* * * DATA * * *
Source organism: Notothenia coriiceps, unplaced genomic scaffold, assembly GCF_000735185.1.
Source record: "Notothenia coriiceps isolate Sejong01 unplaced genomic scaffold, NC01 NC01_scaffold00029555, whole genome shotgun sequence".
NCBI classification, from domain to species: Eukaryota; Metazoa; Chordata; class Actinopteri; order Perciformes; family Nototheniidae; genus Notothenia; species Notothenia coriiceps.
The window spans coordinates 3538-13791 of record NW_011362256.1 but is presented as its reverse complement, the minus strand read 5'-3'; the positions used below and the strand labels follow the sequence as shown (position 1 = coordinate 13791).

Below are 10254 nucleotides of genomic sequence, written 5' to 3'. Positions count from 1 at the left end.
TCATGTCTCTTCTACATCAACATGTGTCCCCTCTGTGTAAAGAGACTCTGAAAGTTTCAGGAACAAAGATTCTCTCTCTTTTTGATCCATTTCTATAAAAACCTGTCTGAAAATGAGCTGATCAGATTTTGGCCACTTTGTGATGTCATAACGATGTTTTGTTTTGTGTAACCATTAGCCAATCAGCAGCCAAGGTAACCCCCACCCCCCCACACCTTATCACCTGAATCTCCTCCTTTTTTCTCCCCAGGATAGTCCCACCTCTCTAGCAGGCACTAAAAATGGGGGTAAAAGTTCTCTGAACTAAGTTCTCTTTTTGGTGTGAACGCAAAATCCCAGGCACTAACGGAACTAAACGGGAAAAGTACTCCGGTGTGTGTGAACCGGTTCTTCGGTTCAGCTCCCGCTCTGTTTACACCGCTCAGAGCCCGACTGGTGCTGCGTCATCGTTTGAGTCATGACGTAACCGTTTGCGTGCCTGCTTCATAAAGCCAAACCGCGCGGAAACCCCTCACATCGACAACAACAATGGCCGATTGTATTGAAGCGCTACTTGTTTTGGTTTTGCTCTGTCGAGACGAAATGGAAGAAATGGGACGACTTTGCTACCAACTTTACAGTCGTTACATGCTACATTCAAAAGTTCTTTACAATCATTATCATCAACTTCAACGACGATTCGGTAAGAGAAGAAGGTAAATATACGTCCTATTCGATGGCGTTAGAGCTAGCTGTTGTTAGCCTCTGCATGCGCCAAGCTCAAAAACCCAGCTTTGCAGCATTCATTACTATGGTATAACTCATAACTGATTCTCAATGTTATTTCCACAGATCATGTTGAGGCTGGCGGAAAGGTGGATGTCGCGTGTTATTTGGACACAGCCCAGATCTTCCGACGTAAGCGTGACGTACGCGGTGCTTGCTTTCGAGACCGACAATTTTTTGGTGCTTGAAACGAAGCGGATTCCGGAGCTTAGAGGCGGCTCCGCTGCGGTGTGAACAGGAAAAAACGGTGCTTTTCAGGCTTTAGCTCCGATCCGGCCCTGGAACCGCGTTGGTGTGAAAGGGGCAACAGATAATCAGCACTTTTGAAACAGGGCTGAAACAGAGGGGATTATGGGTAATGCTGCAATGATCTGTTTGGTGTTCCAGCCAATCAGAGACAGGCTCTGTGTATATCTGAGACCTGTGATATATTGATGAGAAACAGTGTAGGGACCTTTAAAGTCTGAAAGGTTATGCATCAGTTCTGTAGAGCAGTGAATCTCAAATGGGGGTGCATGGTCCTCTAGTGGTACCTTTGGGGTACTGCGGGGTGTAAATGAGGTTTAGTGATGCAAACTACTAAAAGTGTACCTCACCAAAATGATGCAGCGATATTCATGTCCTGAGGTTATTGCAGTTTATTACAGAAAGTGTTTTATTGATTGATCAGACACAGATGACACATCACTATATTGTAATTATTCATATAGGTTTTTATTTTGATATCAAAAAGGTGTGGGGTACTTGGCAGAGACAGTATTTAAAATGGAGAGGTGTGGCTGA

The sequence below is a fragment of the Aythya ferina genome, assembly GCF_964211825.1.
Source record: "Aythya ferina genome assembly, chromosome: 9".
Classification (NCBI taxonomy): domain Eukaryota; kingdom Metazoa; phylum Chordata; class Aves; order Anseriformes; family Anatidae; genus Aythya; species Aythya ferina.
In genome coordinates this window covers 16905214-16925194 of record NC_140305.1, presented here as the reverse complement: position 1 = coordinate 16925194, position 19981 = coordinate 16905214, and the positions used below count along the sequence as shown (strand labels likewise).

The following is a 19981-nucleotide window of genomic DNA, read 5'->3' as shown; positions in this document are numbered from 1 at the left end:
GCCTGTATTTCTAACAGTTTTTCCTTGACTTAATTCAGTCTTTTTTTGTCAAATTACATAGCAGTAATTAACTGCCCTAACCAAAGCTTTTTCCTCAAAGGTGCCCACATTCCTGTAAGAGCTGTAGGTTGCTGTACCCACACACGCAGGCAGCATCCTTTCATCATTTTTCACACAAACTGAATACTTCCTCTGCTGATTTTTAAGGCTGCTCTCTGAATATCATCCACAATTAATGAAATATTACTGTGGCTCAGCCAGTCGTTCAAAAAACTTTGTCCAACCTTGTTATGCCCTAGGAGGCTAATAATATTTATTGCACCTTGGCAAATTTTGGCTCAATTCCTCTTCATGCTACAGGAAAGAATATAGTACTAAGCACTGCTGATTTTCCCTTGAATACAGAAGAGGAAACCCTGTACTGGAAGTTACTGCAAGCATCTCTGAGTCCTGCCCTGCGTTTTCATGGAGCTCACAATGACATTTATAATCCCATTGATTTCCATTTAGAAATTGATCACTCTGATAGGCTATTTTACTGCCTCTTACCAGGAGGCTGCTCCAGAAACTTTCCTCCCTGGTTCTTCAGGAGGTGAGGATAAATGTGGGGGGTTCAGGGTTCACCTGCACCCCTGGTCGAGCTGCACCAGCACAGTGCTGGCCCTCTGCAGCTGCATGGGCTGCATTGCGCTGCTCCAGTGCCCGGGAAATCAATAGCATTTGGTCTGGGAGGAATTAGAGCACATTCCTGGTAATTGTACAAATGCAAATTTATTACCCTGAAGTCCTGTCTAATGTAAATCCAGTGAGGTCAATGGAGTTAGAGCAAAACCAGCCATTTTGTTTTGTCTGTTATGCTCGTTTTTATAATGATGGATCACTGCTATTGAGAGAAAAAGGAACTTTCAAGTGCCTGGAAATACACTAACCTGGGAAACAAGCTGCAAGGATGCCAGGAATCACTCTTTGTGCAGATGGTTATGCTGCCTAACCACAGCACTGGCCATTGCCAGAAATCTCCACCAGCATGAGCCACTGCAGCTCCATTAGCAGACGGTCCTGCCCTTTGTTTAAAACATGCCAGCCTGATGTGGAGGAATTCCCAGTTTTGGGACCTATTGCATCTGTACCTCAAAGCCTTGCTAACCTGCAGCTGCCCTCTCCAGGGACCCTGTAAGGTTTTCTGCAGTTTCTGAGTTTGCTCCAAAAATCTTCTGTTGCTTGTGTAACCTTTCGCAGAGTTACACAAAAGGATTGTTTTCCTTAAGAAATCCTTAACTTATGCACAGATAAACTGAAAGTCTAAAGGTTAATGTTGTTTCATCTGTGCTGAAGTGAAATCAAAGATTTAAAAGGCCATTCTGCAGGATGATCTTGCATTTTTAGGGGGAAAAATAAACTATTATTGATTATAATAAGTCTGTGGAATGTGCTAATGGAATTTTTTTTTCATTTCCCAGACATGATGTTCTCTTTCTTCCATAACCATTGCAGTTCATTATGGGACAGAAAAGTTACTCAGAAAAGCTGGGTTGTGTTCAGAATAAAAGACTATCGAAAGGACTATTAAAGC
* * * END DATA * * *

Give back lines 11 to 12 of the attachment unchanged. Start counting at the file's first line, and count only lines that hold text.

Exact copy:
The following is a 19981-nucleotide window of genomic DNA, read 5'->3' as shown; positions in this document are numbered from 1 at the left end:
GCCTGTATTTCTAACAGTTTTTCCTTGACTTAATTCAGTCTTTTTTTGTCAAATTACATAGCAGTAATTAACTGCCCTAACCAAAGCTTTTTCCTCAAAGGTGCCCACATTCCTGTAAGAGCTGTAGGTTGCTGTACCCACACACGCAGGCAGCATCCTTTCATCATTTTTCACACAAACTGAATACTTCCTCTGCTGATTTTTAAGGCTGCTCTCTGAATATCATCCACAATTAATGAAATATTACTGTGGCTCAGCCAGTCGTTCAAAAAACTTTGTCCAACCTTGTTATGCCCTAGGAGGCTAATAATATTTATTGCACCTTGGCAAATTTTGGCTCAATTCCTCTTCATGCTACAGGAAAGAATATAGTACTAAGCACTGCTGATTTTCCCTTGAATACAGAAGAGGAAACCCTGTACTGGAAGTTACTGCAAGCATCTCTGAGTCCTGCCCTGCGTTTTCATGGAGCTCACAATGACATTTATAATCCCATTGATTTCCATTTAGAAATTGATCACTCTGATAGGCTATTTTACTGCCTCTTACCAGGAGGCTGCTCCAGAAACTTTCCTCCCTGGTTCTTCAGGAGGTGAGGATAAATGTGGGGGGTTCAGGGTTCACCTGCACCCCTGGTCGAGCTGCACCAGCACAGTGCTGGCCCTCTGCAGCTGCATGGGCTGCATTGCGCTGCTCCAGTGCCCGGGAAATCAATAGCATTTGGTCTGGGAGGAATTAGAGCACATTCCTGGTAATTGTACAAATGCAAATTTATTACCCTGAAGTCCTGTCTAATGTAAATCCAGTGAGGTCAATGGAGTTAGAGCAAAACCAGCCATTTTGTTTTGTCTGTTATGCTCGTTTTTATAATGATGGATCACTGCTATTGAGAGAAAAAGGAACTTTCAAGTGCCTGGAAATACACTAACCTGGGAAACAAGCTGCAAGGATGCCAGGAATCACTCTTTGTGCAGATGGTTATGCTGCCTAACCACAGCACTGGCCATTGCCAGAAATCTCCACCAGCATGAGCCACTGCAGCTCCATTAGCAGACGGTCCTGCCCTTTGTTTAAAACATGCCAGCCTGATGTGGAGGAATTCCCAGTTTTGGGACCTATTGCATCTGTACCTCAAAGCCTTGCTAACCTGCAGCTGCCCTCTCCAGGGACCCTGTAAGGTTTTCTGCAGTTTCTGAGTTTGCTCCAAAAATCTTCTGTTGCTTGTGTAACCTTTCGCAGAGTTACACAAAAGGATTGTTTTCCTTAAGAAATCCTTAACTTATGCACAGATAAACTGAAAGTCTAAAGGTTAATGTTGTTTCATCTGTGCTGAAGTGAAATCAAAGATTTAAAAGGCCATTCTGCAGGATGATCTTGCATTTTTAGGGGGAAAAATAAACTATTATTGATTATAATAAGTCTGTGGAATGTGCTAATGGAATTTTTTTTTCATTTCCCAGACATGATGTTCTCTTTCTTCCATAACCATTGCAGTTCATTATGGGACAGAAAAGTTACTCAGAAAAGCTGGGTTGTGTTCAGAATAAAAGACTATCGAAAGGACTATTAAAGC